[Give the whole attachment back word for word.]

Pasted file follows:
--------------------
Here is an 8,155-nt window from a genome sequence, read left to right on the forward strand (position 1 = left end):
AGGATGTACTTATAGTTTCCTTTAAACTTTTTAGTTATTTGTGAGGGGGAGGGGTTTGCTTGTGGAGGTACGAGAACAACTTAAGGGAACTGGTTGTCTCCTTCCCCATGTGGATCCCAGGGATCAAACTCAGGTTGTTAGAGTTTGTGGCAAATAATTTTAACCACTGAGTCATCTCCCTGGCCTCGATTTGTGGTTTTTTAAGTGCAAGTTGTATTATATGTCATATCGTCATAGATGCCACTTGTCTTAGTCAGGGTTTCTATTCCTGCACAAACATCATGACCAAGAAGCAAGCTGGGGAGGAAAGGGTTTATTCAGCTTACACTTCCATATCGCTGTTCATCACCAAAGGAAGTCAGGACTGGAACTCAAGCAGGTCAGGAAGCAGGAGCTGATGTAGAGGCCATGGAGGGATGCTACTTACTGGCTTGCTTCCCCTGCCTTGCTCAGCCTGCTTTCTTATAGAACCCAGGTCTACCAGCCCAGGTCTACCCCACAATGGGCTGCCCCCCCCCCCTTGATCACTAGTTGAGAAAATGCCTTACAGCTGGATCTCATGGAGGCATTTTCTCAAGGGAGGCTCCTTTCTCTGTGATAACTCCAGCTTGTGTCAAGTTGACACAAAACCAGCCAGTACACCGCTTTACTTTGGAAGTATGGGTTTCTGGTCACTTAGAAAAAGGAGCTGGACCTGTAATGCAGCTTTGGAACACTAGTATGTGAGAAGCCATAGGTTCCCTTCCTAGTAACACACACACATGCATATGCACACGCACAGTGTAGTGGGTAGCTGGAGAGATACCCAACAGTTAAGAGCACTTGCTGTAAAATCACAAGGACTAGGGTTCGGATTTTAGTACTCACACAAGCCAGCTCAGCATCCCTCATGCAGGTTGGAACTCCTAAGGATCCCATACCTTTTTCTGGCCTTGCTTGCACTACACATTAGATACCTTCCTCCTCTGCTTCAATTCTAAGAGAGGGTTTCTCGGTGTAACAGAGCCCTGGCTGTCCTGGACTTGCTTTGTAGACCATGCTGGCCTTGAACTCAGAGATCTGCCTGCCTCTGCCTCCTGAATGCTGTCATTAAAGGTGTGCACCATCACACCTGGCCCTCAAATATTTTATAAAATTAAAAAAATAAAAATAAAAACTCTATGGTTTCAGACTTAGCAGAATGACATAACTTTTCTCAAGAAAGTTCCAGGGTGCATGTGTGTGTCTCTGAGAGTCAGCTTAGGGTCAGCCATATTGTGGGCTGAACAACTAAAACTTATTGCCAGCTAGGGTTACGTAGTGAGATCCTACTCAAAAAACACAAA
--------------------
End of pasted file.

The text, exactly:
Here is an 8,155-nt window from a genome sequence, read left to right on the forward strand (position 1 = left end):
AGGATGTACTTATAGTTTCCTTTAAACTTTTTAGTTATTTGTGAGGGGGAGGGGTTTGCTTGTGGAGGTACGAGAACAACTTAAGGGAACTGGTTGTCTCCTTCCCCATGTGGATCCCAGGGATCAAACTCAGGTTGTTAGAGTTTGTGGCAAATAATTTTAACCACTGAGTCATCTCCCTGGCCTCGATTTGTGGTTTTTTAAGTGCAAGTTGTATTATATGTCATATCGTCATAGATGCCACTTGTCTTAGTCAGGGTTTCTATTCCTGCACAAACATCATGACCAAGAAGCAAGCTGGGGAGGAAAGGGTTTATTCAGCTTACACTTCCATATCGCTGTTCATCACCAAAGGAAGTCAGGACTGGAACTCAAGCAGGTCAGGAAGCAGGAGCTGATGTAGAGGCCATGGAGGGATGCTACTTACTGGCTTGCTTCCCCTGCCTTGCTCAGCCTGCTTTCTTATAGAACCCAGGTCTACCAGCCCAGGTCTACCCCACAATGGGCTGCCCCCCCCCCCTTGATCACTAGTTGAGAAAATGCCTTACAGCTGGATCTCATGGAGGCATTTTCTCAAGGGAGGCTCCTTTCTCTGTGATAACTCCAGCTTGTGTCAAGTTGACACAAAACCAGCCAGTACACCGCTTTACTTTGGAAGTATGGGTTTCTGGTCACTTAGAAAAAGGAGCTGGACCTGTAATGCAGCTTTGGAACACTAGTATGTGAGAAGCCATAGGTTCCCTTCCTAGTAACACACACACATGCATATGCACACGCACAGTGTAGTGGGTAGCTGGAGAGATACCCAACAGTTAAGAGCACTTGCTGTAAAATCACAAGGACTAGGGTTCGGATTTTAGTACTCACACAAGCCAGCTCAGCATCCCTCATGCAGGTTGGAACTCCTAAGGATCCCATACCTTTTTCTGGCCTTGCTTGCACTACACATTAGATACCTTCCTCCTCTGCTTCAATTCTAAGAGAGGGTTTCTCGGTGTAACAGAGCCCTGGCTGTCCTGGACTTGCTTTGTAGACCATGCTGGCCTTGAACTCAGAGATCTGCCTGCCTCTGCCTCCTGAATGCTGTCATTAAAGGTGTGCACCATCACACCTGGCCCTCAAATATTTTATAAAATTAAAAAAATAAAAATAAAAACTCTATGGTTTCAGACTTAGCAGAATGACATAACTTTTCTCAAGAAAGTTCCAGGGTGCATGTGTGTGTCTCTGAGAGTCAGCTTAGGGTCAGCCATATTGTGGGCTGAACAACTAAAACTTATTGCCAGCTAGGGTTACGTAGTGAGATCCTACTCAAAAAACACAAA